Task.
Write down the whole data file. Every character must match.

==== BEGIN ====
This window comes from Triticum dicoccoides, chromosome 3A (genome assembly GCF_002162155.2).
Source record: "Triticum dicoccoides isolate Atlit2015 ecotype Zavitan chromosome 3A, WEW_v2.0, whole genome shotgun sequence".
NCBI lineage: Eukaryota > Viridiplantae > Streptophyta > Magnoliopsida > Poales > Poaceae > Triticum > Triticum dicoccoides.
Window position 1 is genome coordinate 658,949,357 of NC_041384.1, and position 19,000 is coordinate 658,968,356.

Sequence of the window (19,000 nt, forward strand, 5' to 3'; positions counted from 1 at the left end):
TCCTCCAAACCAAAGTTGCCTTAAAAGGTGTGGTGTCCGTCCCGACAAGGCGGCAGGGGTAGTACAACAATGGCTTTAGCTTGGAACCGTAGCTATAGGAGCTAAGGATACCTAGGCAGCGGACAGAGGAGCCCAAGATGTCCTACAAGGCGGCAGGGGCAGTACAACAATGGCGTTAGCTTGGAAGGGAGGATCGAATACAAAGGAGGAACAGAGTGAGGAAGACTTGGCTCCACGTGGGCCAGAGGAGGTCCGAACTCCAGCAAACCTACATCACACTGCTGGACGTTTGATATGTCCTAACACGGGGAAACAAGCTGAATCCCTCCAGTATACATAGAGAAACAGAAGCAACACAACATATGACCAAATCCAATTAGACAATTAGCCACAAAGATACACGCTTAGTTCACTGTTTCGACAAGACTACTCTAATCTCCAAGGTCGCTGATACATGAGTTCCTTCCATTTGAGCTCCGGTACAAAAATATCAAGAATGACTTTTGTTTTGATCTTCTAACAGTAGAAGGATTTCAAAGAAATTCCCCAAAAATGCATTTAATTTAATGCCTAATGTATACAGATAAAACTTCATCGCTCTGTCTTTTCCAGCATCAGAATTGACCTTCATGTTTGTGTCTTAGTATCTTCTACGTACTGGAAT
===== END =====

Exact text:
This window comes from Triticum dicoccoides, chromosome 3A (genome assembly GCF_002162155.2).
Source record: "Triticum dicoccoides isolate Atlit2015 ecotype Zavitan chromosome 3A, WEW_v2.0, whole genome shotgun sequence".
NCBI lineage: Eukaryota > Viridiplantae > Streptophyta > Magnoliopsida > Poales > Poaceae > Triticum > Triticum dicoccoides.
Window position 1 is genome coordinate 658,949,357 of NC_041384.1, and position 19,000 is coordinate 658,968,356.

Sequence of the window (19,000 nt, forward strand, 5' to 3'; positions counted from 1 at the left end):
TCCTCCAAACCAAAGTTGCCTTAAAAGGTGTGGTGTCCGTCCCGACAAGGCGGCAGGGGTAGTACAACAATGGCTTTAGCTTGGAACCGTAGCTATAGGAGCTAAGGATACCTAGGCAGCGGACAGAGGAGCCCAAGATGTCCTACAAGGCGGCAGGGGCAGTACAACAATGGCGTTAGCTTGGAAGGGAGGATCGAATACAAAGGAGGAACAGAGTGAGGAAGACTTGGCTCCACGTGGGCCAGAGGAGGTCCGAACTCCAGCAAACCTACATCACACTGCTGGACGTTTGATATGTCCTAACACGGGGAAACAAGCTGAATCCCTCCAGTATACATAGAGAAACAGAAGCAACACAACATATGACCAAATCCAATTAGACAATTAGCCACAAAGATACACGCTTAGTTCACTGTTTCGACAAGACTACTCTAATCTCCAAGGTCGCTGATACATGAGTTCCTTCCATTTGAGCTCCGGTACAAAAATATCAAGAATGACTTTTGTTTTGATCTTCTAACAGTAGAAGGATTTCAAAGAAATTCCCCAAAAATGCATTTAATTTAATGCCTAATGTATACAGATAAAACTTCATCGCTCTGTCTTTTCCAGCATCAGAATTGACCTTCATGTTTGTGTCTTAGTATCTTCTACGTACTGGAAT